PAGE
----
Olie was active as a photographer during two periods in his life: from 1860 to 1870 and from 1890 to 1905. It is obvious from his portraits that he had received some training in drawing and that he had a knowledge of painting. At the age of 17 he was apprenticed to an architect and trained as a draughtsman. Initially he worked as a carpenter and as a building supervisor. Thereafter he became a teacher and between ...


Mattie Boom

(b Groningen, Jan 20, 1816; d Amsterdam, June 8, 1885).

Dutch photographer. Originally a painter, he established a photographic studio in Amsterdam in 1851. However, his interests lay in areas other than the portrait photography that was practised in most studios. He became skilled in stereoscopic photography, which was becoming increasingly popular. He created one of the first Dutch stereoscopic images, a portrait of a woman with a stereoscope, made according to Daguerre’s process. He also created numerous stereoscopic images on glass using albumen. In the second half of the 1850s he published the series Views of Holland and Stereoscopic Views in the Netherlands (The Hague, Rijksdienst Beeld. Kst, and Leiden, Rijksuniv.). This series contains some of the earliest photographs of Amsterdam, Leiden, Haarlem, The Hague and Rotterdam. Stereoscopic images of groups and situations such as those made by the London Stereoscopic Company were rare in the Netherlands: Oosterhuis only occasionally ventured to make imitations of British still-lifes. His stereographs of actual events are exceptional: for example the unveiling of a new monument on the Dam in Amsterdam on a rainy day in ...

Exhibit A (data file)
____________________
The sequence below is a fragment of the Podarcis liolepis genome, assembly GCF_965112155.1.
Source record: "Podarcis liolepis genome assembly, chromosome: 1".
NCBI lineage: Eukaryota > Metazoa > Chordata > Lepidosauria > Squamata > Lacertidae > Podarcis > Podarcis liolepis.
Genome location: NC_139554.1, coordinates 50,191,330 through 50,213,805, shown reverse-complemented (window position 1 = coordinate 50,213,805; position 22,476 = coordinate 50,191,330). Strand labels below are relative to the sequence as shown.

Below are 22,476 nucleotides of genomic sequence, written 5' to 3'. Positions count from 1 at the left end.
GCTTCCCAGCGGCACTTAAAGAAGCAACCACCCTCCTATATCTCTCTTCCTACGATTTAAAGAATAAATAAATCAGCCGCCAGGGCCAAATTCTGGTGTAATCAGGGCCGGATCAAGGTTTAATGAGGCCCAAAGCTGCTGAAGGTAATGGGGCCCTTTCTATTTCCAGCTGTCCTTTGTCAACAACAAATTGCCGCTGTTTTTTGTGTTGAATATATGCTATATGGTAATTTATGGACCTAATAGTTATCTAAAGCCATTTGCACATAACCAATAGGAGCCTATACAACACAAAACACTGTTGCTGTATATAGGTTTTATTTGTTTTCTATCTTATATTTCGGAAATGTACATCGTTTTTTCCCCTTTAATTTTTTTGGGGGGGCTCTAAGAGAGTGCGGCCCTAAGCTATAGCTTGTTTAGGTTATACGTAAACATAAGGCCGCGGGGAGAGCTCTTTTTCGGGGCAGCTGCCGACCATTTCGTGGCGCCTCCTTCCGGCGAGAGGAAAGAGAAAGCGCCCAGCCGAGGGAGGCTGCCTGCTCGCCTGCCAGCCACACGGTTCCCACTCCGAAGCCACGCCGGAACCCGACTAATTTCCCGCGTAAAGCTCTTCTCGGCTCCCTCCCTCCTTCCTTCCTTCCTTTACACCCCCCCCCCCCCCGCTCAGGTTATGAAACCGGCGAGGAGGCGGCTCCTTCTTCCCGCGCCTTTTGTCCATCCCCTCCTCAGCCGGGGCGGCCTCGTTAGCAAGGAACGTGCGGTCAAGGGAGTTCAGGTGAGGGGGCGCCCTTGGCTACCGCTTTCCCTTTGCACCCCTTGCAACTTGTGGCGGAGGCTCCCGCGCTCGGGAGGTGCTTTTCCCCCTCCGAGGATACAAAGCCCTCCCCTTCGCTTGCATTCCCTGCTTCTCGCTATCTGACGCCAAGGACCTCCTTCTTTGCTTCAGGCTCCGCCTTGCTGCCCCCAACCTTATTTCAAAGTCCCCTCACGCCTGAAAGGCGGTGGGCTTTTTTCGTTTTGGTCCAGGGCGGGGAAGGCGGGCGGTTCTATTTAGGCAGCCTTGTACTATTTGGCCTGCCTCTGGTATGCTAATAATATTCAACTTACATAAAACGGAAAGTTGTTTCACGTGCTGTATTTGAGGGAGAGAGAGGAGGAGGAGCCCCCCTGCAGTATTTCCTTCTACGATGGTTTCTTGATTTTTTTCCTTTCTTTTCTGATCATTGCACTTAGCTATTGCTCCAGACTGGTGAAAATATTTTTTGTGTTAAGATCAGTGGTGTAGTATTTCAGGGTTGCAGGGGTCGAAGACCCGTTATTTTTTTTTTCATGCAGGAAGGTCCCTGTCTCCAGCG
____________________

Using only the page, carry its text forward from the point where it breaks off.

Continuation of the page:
Lee Fontanella

Spanish photographic association formed by Hermenegildo Otero Goñi (b San Sebastián, before 1862; d San Sebastián, 14 April 1905) and Miguel Aguirre Aristiguieta (b San Sebastián, ?1868; d San Sebastián, 1924). The association between the two photographers began in 1879, when Aguirre was an apprentice. The business and archive became Aguirre’s own c. 1912. It is impossible to distinguish between the work of Otero and Aguirre from 1879. Otero began as one of the first resident photographers in the Basque city of San Sebastián. There he recorded the destruction of the city walls (1863–5) for urban reform and an official visit by Isabel II, and he made portraits of miquelet (or mountain) soldiers of the third Carlist War (San Sebastián, Mus. Hist. Mil.; I. Aguirre Franco priv. col.; see Fontanella, 1981). Both photographers worked first with wet collodion glass plates, but changed to gelatin dry plates toward the end of the century. Many of their negatives and apparatuses still exist. They photographed local types, festivals and events, the Exposition Universelle of ...